Articles, podcasts, videos, books, a recipe once in a while and other stuff we recommend that you check out when you have time to take a break.
It’s time for a major paradigm shift in the MICE industry business model. This report from IMEX Group, Marriott International and the Global Destination Sustainability Movement explains that the COVID-19 pandemic has given the industry an opportunity to do a “great reset, to rethink, reimagine and redesign a new restorative, resilient, inclusive and zero carbon growth model.” The first in IMEX’s #natureworks research paper, it prescribes adopting the circular economy model. A change that would be good for the industry, the planet, people and profits. (Photo by SSokolov |Canva)
“How to Have a Disagreement Like an Adult, According to Deepak Chopra,” by Nicole Pajer, The New York Times, Style section, September 30, 2020
North America is a land of fraught nerves. The pandemic, politics, racial injustice, protests and damage to the economy have taken their toll on our health, bankbooks, and patience. Now many parts of both countries are facing rising COVID-19 cases and a return to the restrictions of the spring. Here in Quebec we are back in partial lockdown. Our already diminished social circles and support shrunk down to our households, again. So, it’s more important than ever to embrace civility. You may not agree with all of wellness and meditation guru Deepak Chopra’s advice, but it may make you pause for a crucial moment when you’re feeling challenged, defensive and argumentative, particularly with family and friends. Step one is simply not to engage. A big ask as the piece’s author Nicole Pajer points out. If you’re unable to turn away, for whatever reason, steps two through nine might help you argue like an adult. (Photo by YiorgosGR |Canva)
Hosted by the Incentive Research Foundation, this webinar brought together a panel of destination management company (DMC) experts to offer insights into how they are working with planners as incentive travel programs are beginning to be relaunched. The discussion covered the role of the DMC as an extension of the planning team, its feet on the ground. Then Nicole Marsh of Imprint Events Group brought up the need for DMCs to end the practice of spending considerable time and resources creating what are de facto full programs just to be in the running to get a program or event. She said the industry should adopt the architect model of showing clients completed projects but not doing bespoke work until they win the business. The Incentivist’s question: Can the industry change the way it’s done business for so long? (Photo by Wandeaw | Canva)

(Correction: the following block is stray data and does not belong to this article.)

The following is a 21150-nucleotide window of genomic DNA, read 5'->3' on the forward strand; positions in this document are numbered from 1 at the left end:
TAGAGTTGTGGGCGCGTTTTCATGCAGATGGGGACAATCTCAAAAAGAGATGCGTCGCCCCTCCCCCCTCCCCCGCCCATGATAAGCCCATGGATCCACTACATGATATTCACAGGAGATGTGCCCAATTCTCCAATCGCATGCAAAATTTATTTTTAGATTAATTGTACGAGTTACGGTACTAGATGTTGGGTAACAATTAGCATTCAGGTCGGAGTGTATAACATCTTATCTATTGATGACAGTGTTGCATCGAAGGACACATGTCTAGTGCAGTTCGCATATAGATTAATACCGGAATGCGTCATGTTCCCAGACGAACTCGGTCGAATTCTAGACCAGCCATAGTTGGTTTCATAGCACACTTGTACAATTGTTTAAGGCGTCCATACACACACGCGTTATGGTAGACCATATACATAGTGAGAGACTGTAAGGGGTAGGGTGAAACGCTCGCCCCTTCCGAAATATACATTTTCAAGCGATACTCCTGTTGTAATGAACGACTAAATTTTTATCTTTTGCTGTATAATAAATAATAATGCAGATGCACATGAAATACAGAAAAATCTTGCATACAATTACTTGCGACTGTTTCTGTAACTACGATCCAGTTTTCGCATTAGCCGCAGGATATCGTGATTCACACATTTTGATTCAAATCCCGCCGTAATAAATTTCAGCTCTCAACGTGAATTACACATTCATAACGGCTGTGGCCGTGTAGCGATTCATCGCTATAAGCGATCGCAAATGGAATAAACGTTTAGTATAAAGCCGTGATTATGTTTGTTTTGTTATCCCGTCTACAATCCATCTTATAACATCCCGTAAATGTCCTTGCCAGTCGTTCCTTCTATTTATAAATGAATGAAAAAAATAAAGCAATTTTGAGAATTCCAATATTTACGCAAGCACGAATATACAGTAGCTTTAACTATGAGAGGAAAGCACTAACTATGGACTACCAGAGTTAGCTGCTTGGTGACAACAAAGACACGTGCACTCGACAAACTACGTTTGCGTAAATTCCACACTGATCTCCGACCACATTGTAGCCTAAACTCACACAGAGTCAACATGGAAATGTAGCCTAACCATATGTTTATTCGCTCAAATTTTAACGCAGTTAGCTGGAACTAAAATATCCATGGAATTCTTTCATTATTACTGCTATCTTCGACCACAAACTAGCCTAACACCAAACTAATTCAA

“After Today’s Distressing Coronavirus Briefing, This Viral Twitter Thread Offers Hope in the Face of Despair,” graziadaily.co.uk
While this article was published in the UK, its content is applicable to many people around the world. I live in Quebec, Canada. We are also seeing an increase in the transmission of COVID-19 that may result in the province going into lockdown again. Hitting the six-month mark in the pandemic with bad news is discouraging for a whole host of reasons. But this short article detailing a Twitter thread of advice from Dr. Aisha Ahmad, a professor at the University of Toronto, offered—as it promises in its headline—some hope.
The COVID-19 pandemic has changed the business landscape, leaving many of us without jobs, fearful of losing our jobs or stuck on our career ladder. In this episode of the Harvard Business Review’s always excellent Women at Work podcast, hosts Amy Gallo and Amy Bernstein take on the question of how we can “unpause” ourselves. In conversations with Harvard Business School professor Kathleen McGinn and Daisy Wademan Dowling, founder and CEO of Work Parent, Gallo and Bernstein explore a range of topics such as determining what the right time to think about personal advancement is, how to move beyond the fear and anxiety caused by health- and job-insecurity, staying on your boss’s radar when you’re working from home, and more. Despite being recorded in June, the content remains relevant and elevating as we continue to navigate the ups and downs of (attempted) reopening and figuring out the “new normal.”